GRP

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#11
Thank you for your thorough answer.
It makes sense what you said. If I understood well all YS/YC in DFMEA are listed in SCCAF. Then the tier 1 receives this document from FORD let's say and manufacturer should agree to enter those in PFMEA also as SC/CC only if recognized as such. Normally the plant recognizes YS from DFMEA as SC in SCCAF and PFMEA when the probability of occurence is more than 4 correct ?

Thanks for the good discussion.
YC = sev 9,10. If this becomes CC, you have to have special controls in control plan.
YS = sev 5-8 anc OCC 4-10. If this becomes SC, special controls. In pfmea OCC is also 4-10.

In principle, the more you can prove your manufacturing process eliminates failure modes or reduces the likelihood of producing NOK parts the less special characteristics you would have to confirm, e.g. YS in dfmea becomes blank in pfmea due to a 100% automatic control in station which yields a ranking of OCC 2 (in the opinion of the team and as per applicable ranking table).

I´d be interested in knowing if someone has managed to avoid confirming a YC.
 
#12
Just to add in my $0.02 on this. Your customer (Ford in this case) determines certain features/characteristics as significant (YS) or critical (YC) to the intended function of the part. These SHOULD be carried through onto the released part print, and from there onto your documentation (Process Flow, PFMEA, Control Plan, etc). Since the DFMEA may not always be provided to you for review, then you have to go by the information provided on the part print.
HOWEVER you may choose to self-designate features within your process as critical or significant TO YOUR MANUFACTURING PROCESS although this is not mandatory.
I have have never heard of a case where the manufacturing plant can justify 'not recognizing' a YS/YC designation, no matter WHAT the occurrence is.
 

GRP

Involved In Discussions
#13
Just to add in my $0.02 on this. Your customer (Ford in this case) determines certain features/characteristics as significant (YS) or critical (YC) to the intended function of the part. These SHOULD be carried through onto the released part print, and from there onto your documentation (Process Flow, PFMEA, Control Plan, etc). Since the DFMEA may not always be provided to you for review, then you have to go by the information provided on the part print.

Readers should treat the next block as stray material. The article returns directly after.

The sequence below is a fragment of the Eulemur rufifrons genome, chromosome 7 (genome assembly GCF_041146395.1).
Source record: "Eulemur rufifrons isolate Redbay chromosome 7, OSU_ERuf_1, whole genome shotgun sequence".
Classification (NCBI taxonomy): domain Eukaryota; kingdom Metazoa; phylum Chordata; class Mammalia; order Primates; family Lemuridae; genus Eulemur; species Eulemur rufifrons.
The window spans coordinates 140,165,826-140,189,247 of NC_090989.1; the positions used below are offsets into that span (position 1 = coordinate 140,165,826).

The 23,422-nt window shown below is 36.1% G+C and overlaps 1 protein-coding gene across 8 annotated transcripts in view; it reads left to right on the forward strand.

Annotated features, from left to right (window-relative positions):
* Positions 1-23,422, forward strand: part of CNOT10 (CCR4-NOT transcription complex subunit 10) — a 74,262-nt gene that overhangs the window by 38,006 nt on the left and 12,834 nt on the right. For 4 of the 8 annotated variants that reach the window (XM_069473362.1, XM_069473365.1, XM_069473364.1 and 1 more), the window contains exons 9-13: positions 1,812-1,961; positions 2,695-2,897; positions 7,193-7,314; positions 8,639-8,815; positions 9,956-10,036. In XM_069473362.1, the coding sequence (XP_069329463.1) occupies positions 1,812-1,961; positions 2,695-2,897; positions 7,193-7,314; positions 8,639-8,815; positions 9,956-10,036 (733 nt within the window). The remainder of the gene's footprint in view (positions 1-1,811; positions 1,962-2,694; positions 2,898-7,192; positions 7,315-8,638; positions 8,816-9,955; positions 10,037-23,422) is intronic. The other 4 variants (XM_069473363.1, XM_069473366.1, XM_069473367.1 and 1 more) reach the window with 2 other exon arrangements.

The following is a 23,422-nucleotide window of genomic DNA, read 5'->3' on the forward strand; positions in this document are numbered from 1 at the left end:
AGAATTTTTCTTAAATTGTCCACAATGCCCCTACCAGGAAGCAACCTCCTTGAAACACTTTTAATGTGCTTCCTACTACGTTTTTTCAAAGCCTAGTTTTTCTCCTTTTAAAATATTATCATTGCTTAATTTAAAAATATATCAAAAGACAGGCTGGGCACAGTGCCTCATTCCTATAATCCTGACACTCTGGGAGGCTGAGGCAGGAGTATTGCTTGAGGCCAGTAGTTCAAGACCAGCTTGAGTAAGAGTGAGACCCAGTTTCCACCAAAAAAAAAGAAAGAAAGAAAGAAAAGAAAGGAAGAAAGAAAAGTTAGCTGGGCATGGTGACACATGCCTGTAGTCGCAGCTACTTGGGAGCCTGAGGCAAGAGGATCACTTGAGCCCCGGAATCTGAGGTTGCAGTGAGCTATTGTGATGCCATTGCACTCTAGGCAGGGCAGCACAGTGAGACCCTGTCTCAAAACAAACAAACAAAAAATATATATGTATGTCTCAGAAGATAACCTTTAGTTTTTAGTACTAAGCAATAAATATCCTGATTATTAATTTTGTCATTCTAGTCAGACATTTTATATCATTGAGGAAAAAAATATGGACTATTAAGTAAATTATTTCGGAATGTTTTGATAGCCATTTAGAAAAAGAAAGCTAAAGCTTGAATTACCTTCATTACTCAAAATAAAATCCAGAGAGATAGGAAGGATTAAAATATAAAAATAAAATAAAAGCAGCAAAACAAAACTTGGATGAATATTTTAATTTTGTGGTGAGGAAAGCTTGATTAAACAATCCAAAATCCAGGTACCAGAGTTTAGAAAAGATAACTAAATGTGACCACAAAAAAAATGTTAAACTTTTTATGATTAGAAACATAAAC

HOWEVER you may choose to self-designate features within your process as critical or significant TO YOUR MANUFACTURING PROCESS although this is not mandatory.
I have have never heard of a case where the manufacturing plant can justify 'not recognizing' a YS/YC designation, no matter WHAT the occurrence is.
Well Ron, on a certain occasion my organization got away with not confirming dozens of YS´s based on Ppk´s > 6 measured with CMM. Of course, this Tier 1 still imposed quite a lot more control characteristics than we originally intended.
 

toniriazor

Starting to get Involved
#14
Hello to all involved,

We had a meeting with our customer and we did not recognize some of the potential YS in the DFMEA. The reason for that is that our process is capable to ensure product characteristics meets customer requirements on 100% and occurence was low - OCC. 2, please see below example:
DFMEA - wire/type/size (YS)
Specification tolerance
- as specified on engineering drawing
PFMEA -> Process Control Method -> 100% scanning system to control wire/type/size